I recently wrote a piece on average truck driver pay for OTR drivers, and now I got slammed with emails from drivers who want to know the average hourly pay. So here goes.
I’ve always given my opinion about truck driver pay based on my personal experience. However, when I found this huge study by the Bureau of Labor Statistics (BLS) it confirmed a few things I knew, and even shed some light on a few things I was wrong about. But the good news is, we can all learn a lot by looking at some of these numbers. It shows average pay in certain areas, as well as certain industries within the tucking industry. Finding a good-paying local driver job can be accomplished with a little help from Uncle Sam. Let’s take a look at the numbers, and see how your experience lines up with what the US government says.
Average Hourly Pay for Truck Drivers:
Overall, the US national average hourly pay for truck drivers is $19.68 per hour, or $40,940 per year. Which breaks down to about $787 a week, and an average of 40 hours per week.
I know a lot of drivers reading this are thinking, every truck driver I know works a lot more than 40-hours a week. And that is true for OTR drivers. But local truckers get the luxury of working only 40-hours a week on average.
This average hourly pay includes everyone, from every area, and every industry within the whole trucking industry, all across the fruited plain. As you will see, it depends on where you work, as well as what you haul.
This is the percentile breakdown (the percentage of drivers at each pay level.)
- 10% earn $12.18 per hour or less.
- 25% earn $15.03 per hour or less.
- 50% earn $18.61 per hour or less.
- 75% earn $23.24 per hour or less.
- 90% earn $28.66 per hour or less.
Considering those numbers above, we can conclude that 10% of the local truckers are making more than $28.66 an hour.
Trucking Jobs Salary Map:
Which Trucking Industries Pay the Most Per Hour?
Having lived and worked in Chicago, San Francisco, Los Angeles, rural Wisconsin and Indiana, my experience has taught me that the best paying jobs are the union jobs, and construction. From asphalt to general freight, the unions are mostly on the top of the list of good paying local driver work. However, there are exceptions. Like oil for one.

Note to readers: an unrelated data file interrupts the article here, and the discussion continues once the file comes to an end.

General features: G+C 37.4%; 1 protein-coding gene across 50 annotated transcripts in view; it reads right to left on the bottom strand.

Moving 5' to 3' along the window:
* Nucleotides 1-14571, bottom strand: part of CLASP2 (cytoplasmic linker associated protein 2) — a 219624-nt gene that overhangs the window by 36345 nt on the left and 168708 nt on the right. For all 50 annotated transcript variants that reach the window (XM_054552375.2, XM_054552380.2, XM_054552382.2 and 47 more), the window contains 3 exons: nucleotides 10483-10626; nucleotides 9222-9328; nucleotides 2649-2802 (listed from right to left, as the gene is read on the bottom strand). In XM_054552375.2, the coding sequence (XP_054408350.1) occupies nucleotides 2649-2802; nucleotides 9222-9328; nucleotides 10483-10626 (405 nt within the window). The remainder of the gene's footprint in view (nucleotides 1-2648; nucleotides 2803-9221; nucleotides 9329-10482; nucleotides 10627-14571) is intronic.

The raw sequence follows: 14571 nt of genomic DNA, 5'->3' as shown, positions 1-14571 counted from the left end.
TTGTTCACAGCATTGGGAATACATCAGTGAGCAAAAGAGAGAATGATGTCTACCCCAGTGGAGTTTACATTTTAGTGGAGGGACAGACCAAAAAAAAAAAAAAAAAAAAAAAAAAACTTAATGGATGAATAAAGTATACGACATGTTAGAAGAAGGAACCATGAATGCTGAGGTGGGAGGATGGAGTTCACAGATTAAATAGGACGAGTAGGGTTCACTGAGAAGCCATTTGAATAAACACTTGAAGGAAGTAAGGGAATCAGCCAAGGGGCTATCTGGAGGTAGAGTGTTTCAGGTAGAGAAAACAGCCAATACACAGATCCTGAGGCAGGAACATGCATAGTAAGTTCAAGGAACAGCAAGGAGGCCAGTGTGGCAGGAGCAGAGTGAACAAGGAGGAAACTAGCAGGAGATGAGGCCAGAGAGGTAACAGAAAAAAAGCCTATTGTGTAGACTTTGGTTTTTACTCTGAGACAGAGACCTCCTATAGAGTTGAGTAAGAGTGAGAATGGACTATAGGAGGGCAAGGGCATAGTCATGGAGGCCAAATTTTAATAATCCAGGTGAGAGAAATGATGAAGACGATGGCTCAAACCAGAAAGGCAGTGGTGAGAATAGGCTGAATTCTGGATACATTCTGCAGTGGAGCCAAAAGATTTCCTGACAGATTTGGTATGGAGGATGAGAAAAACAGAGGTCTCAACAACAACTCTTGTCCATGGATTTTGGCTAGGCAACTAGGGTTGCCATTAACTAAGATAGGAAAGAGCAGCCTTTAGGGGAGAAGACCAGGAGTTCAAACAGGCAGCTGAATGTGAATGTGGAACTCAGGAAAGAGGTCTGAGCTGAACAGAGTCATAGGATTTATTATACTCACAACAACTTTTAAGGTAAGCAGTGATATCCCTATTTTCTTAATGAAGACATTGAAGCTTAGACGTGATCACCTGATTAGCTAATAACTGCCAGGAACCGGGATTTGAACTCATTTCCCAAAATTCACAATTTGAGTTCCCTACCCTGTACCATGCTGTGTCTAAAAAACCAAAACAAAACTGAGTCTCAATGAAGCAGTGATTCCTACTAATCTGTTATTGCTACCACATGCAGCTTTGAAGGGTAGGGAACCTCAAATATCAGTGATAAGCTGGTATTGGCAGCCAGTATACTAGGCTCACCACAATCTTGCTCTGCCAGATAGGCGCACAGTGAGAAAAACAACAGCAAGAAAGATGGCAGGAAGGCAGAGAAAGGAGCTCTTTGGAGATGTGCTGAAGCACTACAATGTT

This is the way they describe the top paying industries within trucking, and their respective average hourly pay:
- Other Electrical Equipment and Component Manufacturing – $32.30
- Wired Telecommunications Carriers – $28.19
- Couriers and Express Delivery Services – $28.13
- Aerospace Product and Parts Manufacturing – $27.67
- Spectator Sports – $25.80
I’ll add some personal experience to this list. Most asphalt companies pay their semi-dump drivers around $25 an hour in the Midwest. Of course, the unions pay more, about $35 an hour.
Grocery drivers are mostly union and pay well too. But it varies by area. For example, a union grocery driver in Chicago makes about $32 an hour. And the same company in NW Indiana pays $16 an hour. Same trucks, same company, same metropolitan area they deliver to. The only difference is which state they work out of.
Which Trucking Industries Hire the Most Drivers?
I wasn’t too surprised to learn that General Freight is the top industry as far as numbers of drivers they hire. These are the local versions of OTR companies. And they offer some of the lowest paying local driver jobs you can find. All the major OTR companies (like Schneider, JB Hunt, etc) pay their local drivers peanuts compared to local companies that only do local.
If you are an OTR driver looking to get off the road and be home every night, find a new job, don’t stay with an OTR general freight hauler and work locally for them.